Rick Sanchez is such a fascinating character to dissect. In the finale, though, I think we missed a few key things that were highlighted towards the end of season three.
- Rick is about to lose control of his comfortable reality. As stated by the therapist in the “pickle rick” episode, Rick loves both the thrill of spontaneity and the comfort of control. However, as we’ve begun to see, Rick is losing control of his life. Jerry, who often leads the charge against Rick’s will, is now back as a reigning force in the family. Morty, who is normally Rick’s sidekick, is beginning to push back against him for his unhealthy habits. In many ways, Rick is slipping out of favor in the Smith household.
- Rick is staying with his family because he has grown attached to them. In the finale, Beth asks why Rick doesn’t just go to another timeline where things are more favorable for him—because clearly this timeline is about to bend against his favor. In the final scene of the Rick and Morty season three finale, we see the family laughing, seemingly at Rick’s expense. Beth tells Rick off for insulting Jerry, which has previously almost never happened, and is entirely different from the previous dynamic between Beth and Rick. And, in this moment, Rick does nothing. No snide remarks to shut them up. No anger. No retaliation. Though he is clearly upset, he lets them laugh and enjoy their newly adopted dynamic—which seems to be in ostracization of Rick. Rick not only shows that he loves his family in the scene, but he shows once again that he will go to great lengths for them. Considering how prideful Rick tends to be (he practically rants about being a god at least once every season), allowing them to remove his control and attack his ego is a huge symbol of love and tolerance.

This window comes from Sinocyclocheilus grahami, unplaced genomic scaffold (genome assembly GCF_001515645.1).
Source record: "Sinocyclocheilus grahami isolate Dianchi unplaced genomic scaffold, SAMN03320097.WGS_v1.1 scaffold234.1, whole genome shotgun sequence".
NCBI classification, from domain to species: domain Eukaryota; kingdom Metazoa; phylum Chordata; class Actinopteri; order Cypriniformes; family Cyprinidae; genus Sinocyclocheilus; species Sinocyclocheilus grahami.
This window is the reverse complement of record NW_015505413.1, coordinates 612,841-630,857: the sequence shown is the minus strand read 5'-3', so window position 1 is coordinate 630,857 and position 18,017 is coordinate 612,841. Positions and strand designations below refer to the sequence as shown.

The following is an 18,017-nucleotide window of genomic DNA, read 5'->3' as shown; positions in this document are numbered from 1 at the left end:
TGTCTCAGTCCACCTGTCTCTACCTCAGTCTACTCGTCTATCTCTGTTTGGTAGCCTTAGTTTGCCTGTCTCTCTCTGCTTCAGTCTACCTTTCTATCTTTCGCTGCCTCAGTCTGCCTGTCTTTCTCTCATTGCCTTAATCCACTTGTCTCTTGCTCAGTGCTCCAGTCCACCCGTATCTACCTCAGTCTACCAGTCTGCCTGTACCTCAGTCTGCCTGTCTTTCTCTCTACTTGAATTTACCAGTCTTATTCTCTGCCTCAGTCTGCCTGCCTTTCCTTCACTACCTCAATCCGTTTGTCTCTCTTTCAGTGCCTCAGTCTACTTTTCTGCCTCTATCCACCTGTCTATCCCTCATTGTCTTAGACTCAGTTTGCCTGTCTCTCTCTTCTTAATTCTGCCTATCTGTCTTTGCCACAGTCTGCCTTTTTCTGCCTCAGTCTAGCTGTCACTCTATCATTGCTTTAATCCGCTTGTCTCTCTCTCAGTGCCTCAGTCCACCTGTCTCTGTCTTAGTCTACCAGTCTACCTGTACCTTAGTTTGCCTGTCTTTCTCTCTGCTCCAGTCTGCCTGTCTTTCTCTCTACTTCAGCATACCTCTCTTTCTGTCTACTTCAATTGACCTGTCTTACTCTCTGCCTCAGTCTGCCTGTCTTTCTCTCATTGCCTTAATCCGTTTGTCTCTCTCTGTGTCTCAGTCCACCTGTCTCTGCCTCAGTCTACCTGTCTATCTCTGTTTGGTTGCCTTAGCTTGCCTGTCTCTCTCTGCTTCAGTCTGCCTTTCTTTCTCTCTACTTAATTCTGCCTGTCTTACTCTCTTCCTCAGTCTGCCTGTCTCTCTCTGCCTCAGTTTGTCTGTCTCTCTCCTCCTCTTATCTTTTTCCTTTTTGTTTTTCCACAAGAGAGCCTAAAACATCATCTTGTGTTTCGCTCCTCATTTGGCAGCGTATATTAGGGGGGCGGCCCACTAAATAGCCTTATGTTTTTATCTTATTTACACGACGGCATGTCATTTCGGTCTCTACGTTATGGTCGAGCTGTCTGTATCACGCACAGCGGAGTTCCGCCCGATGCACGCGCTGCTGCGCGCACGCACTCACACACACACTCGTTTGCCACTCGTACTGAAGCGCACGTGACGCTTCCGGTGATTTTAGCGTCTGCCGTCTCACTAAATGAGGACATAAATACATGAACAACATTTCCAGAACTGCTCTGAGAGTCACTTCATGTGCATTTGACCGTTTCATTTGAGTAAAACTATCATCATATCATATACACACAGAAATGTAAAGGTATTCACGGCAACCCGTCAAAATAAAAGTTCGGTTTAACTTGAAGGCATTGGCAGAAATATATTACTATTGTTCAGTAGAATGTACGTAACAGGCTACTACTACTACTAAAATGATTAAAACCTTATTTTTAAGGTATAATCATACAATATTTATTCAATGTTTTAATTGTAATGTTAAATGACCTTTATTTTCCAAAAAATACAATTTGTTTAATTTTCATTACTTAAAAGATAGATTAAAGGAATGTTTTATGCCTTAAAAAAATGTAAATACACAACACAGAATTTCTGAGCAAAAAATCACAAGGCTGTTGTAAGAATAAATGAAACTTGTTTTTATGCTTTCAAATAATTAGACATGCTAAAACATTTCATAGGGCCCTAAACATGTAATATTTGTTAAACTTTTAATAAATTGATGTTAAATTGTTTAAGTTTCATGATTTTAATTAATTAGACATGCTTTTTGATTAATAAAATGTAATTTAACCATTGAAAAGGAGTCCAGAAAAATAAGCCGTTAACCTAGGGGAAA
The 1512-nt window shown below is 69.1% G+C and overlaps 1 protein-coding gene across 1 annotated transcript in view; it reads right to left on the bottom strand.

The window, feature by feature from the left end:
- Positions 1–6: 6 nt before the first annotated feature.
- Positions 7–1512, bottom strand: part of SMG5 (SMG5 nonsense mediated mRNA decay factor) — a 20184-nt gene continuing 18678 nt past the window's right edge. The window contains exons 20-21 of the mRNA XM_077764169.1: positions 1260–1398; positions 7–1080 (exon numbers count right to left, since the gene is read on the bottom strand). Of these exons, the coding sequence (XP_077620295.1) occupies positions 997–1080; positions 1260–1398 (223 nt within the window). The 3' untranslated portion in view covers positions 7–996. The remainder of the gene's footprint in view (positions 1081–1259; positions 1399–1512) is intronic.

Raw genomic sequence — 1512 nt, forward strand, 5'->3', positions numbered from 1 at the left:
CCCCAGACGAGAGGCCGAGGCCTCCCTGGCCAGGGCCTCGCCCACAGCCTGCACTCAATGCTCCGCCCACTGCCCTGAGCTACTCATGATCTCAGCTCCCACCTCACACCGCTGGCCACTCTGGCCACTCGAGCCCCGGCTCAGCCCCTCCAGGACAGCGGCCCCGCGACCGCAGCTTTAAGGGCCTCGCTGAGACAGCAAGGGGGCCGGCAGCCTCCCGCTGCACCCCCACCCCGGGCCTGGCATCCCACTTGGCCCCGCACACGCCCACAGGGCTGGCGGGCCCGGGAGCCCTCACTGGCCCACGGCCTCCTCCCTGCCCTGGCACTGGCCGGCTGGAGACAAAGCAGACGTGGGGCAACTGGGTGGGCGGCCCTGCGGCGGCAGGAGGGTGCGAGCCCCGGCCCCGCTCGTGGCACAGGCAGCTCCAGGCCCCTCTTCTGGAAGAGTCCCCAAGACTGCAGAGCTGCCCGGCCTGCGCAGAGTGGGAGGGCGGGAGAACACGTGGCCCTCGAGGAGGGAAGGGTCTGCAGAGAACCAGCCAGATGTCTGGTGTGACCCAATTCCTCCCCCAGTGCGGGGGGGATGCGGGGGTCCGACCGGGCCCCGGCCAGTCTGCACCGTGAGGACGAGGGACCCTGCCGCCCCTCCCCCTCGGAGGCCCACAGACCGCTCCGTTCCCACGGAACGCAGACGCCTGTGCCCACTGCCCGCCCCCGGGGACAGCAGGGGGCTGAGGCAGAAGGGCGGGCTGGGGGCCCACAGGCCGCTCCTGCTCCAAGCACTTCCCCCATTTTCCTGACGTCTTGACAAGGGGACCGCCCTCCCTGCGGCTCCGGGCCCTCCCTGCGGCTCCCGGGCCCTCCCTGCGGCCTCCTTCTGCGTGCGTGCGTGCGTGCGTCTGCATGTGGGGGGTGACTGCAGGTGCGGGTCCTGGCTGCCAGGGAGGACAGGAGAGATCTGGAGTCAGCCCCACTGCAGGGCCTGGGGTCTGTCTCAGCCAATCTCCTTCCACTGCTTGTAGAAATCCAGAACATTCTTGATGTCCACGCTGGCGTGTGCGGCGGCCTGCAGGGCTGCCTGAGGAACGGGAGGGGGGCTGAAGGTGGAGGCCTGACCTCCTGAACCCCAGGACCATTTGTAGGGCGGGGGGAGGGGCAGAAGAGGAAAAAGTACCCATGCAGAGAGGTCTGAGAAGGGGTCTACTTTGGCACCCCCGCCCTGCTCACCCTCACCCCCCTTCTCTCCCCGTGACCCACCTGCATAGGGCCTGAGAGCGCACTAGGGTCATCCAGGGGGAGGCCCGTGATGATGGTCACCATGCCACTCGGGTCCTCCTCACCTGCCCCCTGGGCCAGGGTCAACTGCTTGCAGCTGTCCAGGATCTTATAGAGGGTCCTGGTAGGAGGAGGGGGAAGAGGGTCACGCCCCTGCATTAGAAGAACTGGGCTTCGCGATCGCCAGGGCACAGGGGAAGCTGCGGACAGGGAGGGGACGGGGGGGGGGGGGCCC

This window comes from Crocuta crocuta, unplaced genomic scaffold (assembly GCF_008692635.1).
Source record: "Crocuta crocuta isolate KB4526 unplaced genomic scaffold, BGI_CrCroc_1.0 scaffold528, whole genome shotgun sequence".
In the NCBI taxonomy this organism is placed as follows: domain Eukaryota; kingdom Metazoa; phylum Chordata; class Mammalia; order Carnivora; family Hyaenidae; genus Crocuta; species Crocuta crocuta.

- The infamous Rick and Morty duo are on the decline. Recently, it seems that Rick and Morty are now on an equal level in terms of action in the overarching plot. Rick no longer leads the charge, and Morty is beginning to become independent of Rick. Morty has shown that he has learned several other stellar languages, has an excellent knowledge of other planets and cultures, and is more than capable of verbally defending himself against nearly every authority figure. At this point, it almost seems as though Morty no longer needs Rick—or is maybe even growing tired of him. While that new dynamic flourishes, Rick seems to be more keen on spending time with Morty (i.e. “it’s not an adventure without Morty”) whereas Morty will escape to a cabin in the woods to hide from Rick at the drop of a hat. Rick has let himself get attached to his grabdson riiiight as his grandson is growing tired of him.
- As all of this is happening, let’s not forget a few key elements of Rick’s personality.
From the very beginning Rick has struggled to make it through the challenges of his complicated life. It seems that just as Rick gets what he wants (no matter how wrong and unhealthy), it’s ripped away from him in an instant. And, in this finale, we see Rick finally lose what he’s been gaining from the very beginning—unconditional and unquestioned love.